My first espresso machine was a Rancilio Silvia, and I used it for years. When I moved to the US, I had to leave it behind and this year, I finally decided to get a new espresso machine. I did not want to spend more than 700 USD for a machine which is the price class for a new, unmodified Silvia.
From my experience with my previous machine, I was actually looking for better temperature control and a builtin clock, temperature surfing gave me fairly good results, but pushing buttons with a stop watch in my hand is nothing I want to do every day anymore. An Auber-PID'd Silvia exceeded my budget and I'd prefer a built-in one anyways.
I did a couple of weeks of research and came across (no pun intended) the Crossland CC1, which comes with very impressive features and is usually sold at 699. Since it is a relatively new machine (introduced in 2011), people might have doubts that there might be issues like many new products have, but I got my Silvia shortly after it was introduced to the market as well and that one has proven to be reliable.
I am using the CC1 in combination with a Rocky grinder and I use it with Vivace Dolce, Vivace Vita and various Espresso blends from Sweet Maria's which I roast at home.
The CC1 is a well-built machine, it is quite heavy (30 lbs), which is likely due to the fact that the case is mostly stainless steel except for the drip tray, the water reservoir, the buttons, the steam know and the LCD. That also means, you'll need to wait at least half an hour to heat this baby up.
The first step after plugging it in and filling water into it is setting the 3 programs, which allow for temperature, pre-infusion time, wait time and shot
time. Since you only have the two push/dial buttons for that task, the process
is a little like setting a digital watch (if you have one of those), but you don't do that too often, and the settings survive power outages. The temperature control and shot timer alone made me really happy about my decision, I have much better consistency without sacrificing quality.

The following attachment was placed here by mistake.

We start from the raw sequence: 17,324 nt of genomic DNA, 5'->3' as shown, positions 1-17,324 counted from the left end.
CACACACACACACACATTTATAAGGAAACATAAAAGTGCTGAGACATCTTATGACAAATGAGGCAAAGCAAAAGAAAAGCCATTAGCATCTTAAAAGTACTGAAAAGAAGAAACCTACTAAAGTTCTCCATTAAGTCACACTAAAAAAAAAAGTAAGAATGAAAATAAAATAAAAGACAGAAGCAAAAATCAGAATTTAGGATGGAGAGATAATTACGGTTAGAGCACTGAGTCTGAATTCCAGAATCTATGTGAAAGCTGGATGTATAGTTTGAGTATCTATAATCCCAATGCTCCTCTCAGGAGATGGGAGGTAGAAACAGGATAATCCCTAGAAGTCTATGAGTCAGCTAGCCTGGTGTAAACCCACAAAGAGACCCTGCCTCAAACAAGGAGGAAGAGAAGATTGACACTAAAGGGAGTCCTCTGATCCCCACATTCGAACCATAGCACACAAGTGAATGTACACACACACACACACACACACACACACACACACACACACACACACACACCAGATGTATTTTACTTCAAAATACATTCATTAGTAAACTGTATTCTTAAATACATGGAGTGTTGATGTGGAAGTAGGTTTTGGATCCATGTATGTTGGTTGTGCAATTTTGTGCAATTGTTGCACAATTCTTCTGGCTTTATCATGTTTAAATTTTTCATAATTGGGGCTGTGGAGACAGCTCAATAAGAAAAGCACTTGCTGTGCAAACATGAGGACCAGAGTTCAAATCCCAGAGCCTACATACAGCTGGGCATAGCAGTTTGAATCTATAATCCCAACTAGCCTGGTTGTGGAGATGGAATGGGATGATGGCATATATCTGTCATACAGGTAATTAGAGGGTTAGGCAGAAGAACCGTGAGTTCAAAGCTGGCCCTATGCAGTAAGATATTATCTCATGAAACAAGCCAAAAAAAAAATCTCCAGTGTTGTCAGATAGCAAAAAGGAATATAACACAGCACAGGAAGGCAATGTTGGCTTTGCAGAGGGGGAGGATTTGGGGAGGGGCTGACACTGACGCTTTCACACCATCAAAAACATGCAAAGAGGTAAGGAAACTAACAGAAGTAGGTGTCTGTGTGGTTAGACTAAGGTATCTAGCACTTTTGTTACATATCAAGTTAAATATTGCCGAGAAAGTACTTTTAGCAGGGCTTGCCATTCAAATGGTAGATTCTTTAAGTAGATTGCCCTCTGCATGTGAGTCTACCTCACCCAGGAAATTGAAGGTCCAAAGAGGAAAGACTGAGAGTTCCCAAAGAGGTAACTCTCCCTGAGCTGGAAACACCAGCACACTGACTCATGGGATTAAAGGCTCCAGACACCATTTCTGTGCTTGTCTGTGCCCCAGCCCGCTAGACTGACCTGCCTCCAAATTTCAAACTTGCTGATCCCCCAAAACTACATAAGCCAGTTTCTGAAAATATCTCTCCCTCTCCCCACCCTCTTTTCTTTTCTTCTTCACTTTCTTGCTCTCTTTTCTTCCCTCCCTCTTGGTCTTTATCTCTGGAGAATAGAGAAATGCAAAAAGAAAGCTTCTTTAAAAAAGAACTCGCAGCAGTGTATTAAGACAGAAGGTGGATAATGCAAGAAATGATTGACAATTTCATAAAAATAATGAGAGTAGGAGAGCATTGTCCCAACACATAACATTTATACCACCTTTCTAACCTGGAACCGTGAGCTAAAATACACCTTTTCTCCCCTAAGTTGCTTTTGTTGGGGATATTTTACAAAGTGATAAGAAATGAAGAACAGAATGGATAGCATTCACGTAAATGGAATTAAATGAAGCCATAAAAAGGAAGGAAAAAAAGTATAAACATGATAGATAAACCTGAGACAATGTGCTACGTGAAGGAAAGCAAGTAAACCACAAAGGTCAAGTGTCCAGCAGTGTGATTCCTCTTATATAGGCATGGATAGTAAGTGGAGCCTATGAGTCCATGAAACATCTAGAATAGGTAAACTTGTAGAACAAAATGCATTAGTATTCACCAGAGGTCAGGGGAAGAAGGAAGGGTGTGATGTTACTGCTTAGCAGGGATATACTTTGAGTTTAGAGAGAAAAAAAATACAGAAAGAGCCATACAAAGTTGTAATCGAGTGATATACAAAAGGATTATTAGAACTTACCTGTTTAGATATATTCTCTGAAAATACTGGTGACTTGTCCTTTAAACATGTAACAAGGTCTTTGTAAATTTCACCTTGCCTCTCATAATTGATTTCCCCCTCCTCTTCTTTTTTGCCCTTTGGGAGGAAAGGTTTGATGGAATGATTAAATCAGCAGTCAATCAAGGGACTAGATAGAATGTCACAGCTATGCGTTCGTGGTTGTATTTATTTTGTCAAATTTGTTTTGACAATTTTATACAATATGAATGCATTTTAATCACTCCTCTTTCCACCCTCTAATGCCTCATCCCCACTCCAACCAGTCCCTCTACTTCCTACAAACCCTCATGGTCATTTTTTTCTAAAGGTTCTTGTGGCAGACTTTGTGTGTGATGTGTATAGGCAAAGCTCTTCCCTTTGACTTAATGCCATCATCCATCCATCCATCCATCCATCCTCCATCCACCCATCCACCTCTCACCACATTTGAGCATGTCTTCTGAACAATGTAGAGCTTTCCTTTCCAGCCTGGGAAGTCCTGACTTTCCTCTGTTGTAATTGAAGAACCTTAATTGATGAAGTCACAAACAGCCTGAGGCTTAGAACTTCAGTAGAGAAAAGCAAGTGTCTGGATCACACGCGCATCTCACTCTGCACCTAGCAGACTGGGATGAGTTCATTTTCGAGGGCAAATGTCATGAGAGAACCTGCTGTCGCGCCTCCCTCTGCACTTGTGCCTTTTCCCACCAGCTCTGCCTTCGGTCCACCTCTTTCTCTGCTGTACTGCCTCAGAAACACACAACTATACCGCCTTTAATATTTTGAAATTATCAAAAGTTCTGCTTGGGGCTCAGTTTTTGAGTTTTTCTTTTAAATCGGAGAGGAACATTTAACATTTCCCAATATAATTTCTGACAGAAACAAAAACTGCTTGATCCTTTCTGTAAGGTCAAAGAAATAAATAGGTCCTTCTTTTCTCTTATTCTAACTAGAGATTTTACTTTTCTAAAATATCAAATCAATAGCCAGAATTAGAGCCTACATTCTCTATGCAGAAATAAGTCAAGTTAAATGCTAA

I like the steaming functionality a lot, thanks to a thermoblock, the CC1's steam is ready quite quickly and you can steam a long time. Note though, the steam pressure is comparatively low, so you'll steam longer, but have more control. You can move the steam wand in all directions, which is very useful, my first-gen Silvia did not have this feature so I had to move the pitcher more carefully. One thing I don't like is the steam knob - it feels cheap and flimsy, and it is the only part of the machine that does so. That said, I hated the steam knob on the V1 Silvia as well, the V3 has a steam knob and wand that I wished existed when I had mine.
I have used the CC1 for 5 months now and my experiences have been very positive, I pull 2-3 double shots each day and backflush it regularly. It behaves like I would expect from a single boiler machine, and the time to make a milk-based drink is significantly shorter than on the Silvia, so I don't feel bad keeping people waiting when I have guests. It's by no means high volume though, if you regularly serve coffee to guests, I'd say go with something more expensive.
If I had to pick one defining characteristic of this machine, it would be the consistency and predictability of the espresso shots, which gives me a good start into each day.